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Recent Examples on the Web Although pet ownership is a relatively new phenomenon in China, there are an estimated 150 million pets across the country today, according to local media, with dogs most popular. Time, "'They Are Overwhelmed.' China's Animal Shelters Can't Cope With the Number of Pets Abandoned Due to COVID-19," 2 Mar. 2020 The fusing of Christian doctrine with political power in the name of morality and social justice is not a new phenomenon in our century. Clare Booth Luce, National Review, "The Light at the End of the Tunnel of Love: Jimmy Carter’s Christian Socialism," 13 Feb. 2020 These stabilizers help to counteract some phenomena in high-speed flight and when the plane turns. Caroline Delbert, Popular Mechanics, "Will We One Day Fly in This 'Blended Wing' Airplane? Airbus Built a Prototype To Find Out.," 13 Feb. 2020 To study the phenomenon in depth, Cohen and colleagues built a system that includes two pairs of electrodes, one on a horizontal axis and one on a vertical axis. Sara Reardon, Science | AAAS, "Watch scientists use electricity to herd skin cells, like sheep," 14 Jan. 2020 When Tarana Burke’s movement became a mass phenomenon in the fall of 2017, #MeToo’s expansion led to both exhilaration and anxiety: Was this reckoning sustainable? The Atlantic, "The 7 Most Defining #MeToo Moments of 2019," 12 Dec. 2019 For the initiated: TikTok, an app that lets users upload their own short videos, became a phenomenon in 2019. Leah Prinzivalli, Allure, "The Best Beauty TikToks of 2019," 9 Dec. 2019 BioPharma Dive’s Andrew Dunn is out with an excellent series on a recent spike in biotech bankruptcies—a relatively rare phenomenon in the field that has some investors worried. Sy Mukherjee, Fortune, "Novartis’ $9.7 Billion Deal Sets off Heart Drug Wars," 25 Nov. 2019 The revolving door between the public sector and the special interests is not a new phenomenon in Illinois or elsewhere. Ray Long, chicagotribune.com, "ComEd enjoyed major success in Springfield by hiring lobbyists who were former lawmakers or Madigan staffers. Now the feds are scrutinizing the utility’s practices.," 8 Nov. 2019

These example sentences are selected automatically from various online news sources to reflect current usage of the word 'phenomenon.' Views expressed in the examples do not represent the opinion of Merriam-Webster or its editors. Send us feedback.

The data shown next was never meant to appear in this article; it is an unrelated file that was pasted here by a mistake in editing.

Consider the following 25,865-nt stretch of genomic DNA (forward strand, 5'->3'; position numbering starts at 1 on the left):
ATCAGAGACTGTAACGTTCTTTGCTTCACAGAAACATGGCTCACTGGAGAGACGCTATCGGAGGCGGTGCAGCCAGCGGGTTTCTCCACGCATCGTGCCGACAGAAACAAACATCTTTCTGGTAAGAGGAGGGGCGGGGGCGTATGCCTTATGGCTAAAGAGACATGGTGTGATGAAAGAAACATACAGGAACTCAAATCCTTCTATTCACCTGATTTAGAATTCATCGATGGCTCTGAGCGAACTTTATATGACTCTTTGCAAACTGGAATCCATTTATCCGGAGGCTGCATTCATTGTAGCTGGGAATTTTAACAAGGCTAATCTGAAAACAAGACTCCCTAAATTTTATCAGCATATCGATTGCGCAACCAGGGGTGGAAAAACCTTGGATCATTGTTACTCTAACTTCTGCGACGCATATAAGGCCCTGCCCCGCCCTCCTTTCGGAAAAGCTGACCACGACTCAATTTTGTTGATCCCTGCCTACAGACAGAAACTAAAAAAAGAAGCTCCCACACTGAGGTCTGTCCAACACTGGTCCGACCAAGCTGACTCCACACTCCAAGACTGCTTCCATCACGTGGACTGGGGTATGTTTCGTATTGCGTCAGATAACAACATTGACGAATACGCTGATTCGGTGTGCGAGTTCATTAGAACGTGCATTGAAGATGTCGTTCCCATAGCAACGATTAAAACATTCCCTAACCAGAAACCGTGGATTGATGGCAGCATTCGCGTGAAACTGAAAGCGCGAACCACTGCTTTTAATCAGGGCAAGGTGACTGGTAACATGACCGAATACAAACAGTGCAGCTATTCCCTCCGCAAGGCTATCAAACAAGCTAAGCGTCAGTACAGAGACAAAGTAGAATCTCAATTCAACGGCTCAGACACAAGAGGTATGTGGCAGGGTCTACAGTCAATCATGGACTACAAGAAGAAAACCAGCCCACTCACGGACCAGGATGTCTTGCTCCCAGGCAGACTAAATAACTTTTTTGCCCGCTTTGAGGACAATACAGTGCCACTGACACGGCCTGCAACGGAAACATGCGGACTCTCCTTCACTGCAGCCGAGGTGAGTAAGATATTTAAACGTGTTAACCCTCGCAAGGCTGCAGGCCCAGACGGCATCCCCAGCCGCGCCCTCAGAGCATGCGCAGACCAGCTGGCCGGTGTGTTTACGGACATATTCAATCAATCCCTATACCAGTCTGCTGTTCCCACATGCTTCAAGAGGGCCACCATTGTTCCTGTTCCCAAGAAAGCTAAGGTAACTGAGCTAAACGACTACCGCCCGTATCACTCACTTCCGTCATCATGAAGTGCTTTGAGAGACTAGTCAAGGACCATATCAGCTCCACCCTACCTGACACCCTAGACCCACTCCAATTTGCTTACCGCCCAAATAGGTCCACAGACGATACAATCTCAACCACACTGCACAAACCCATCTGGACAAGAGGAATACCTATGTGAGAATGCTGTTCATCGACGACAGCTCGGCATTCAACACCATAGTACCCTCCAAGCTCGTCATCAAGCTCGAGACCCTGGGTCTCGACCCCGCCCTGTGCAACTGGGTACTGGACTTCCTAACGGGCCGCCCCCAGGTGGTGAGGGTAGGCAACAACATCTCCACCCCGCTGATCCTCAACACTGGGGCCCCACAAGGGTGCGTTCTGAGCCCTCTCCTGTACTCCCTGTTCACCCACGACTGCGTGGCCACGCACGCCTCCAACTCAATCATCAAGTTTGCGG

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First Known Use of phenomenon

1605, in the meaning defined at sense 1

History and Etymology for phenomenon

Late Latin phaenomenon, from Greek phainomenon, from neuter of phainomenos, present participle of phainesthai to appear, middle voice of phainein to show — more at fancy

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Time Traveler for phenomenon

Time Traveler

The first known use of phenomenon was in 1605

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Statistics for phenomenon

Last Updated

18 Mar 2020

Cite this Entry

“Phenomenon.” Merriam-Webster.com Dictionary, Merriam-Webster, https://www.merriam-webster.com/dictionary/phenomenon. Accessed 31 Mar. 2020.

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More Definitions for phenomenon

phenomenon

noun
How to pronounce phenomenon (audio)

English Language Learners Definition of phenomenon

: something (such as an interesting fact or event) that can be observed and studied and that typically is unusual or difficult to understand or explain fully
: someone or something that is very impressive or popular especially because of an unusual ability or quality

phenomenon

noun
phe·​nom·​e·​non | \ fi-ˈnä-mə-ˌnän How to pronounce phenomenon (audio) \
plural phenomena\ -​nə \ or phenomenons

Kids Definition of phenomenon

1 plural phenomena : an observable fact or event
2 : a rare or important fact or event
3 plural phenomenons : an extraordinary or exceptional person or thing

phenomenon

noun
phe·​nom·​e·​non | \ fi-ˈnäm-ə-ˌnän, -nən How to pronounce phenomenon (audio) \
plural phenomena\ -​nə, -​ˌnä How to pronounce phenomena (audio) \

Medical Definition of phenomenon

1 : an observable fact or event
2a : an object or aspect known through the senses rather than by thought or intuition
b : a fact or event of scientific interest susceptible of scientific description and explanation

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Comments on phenomenon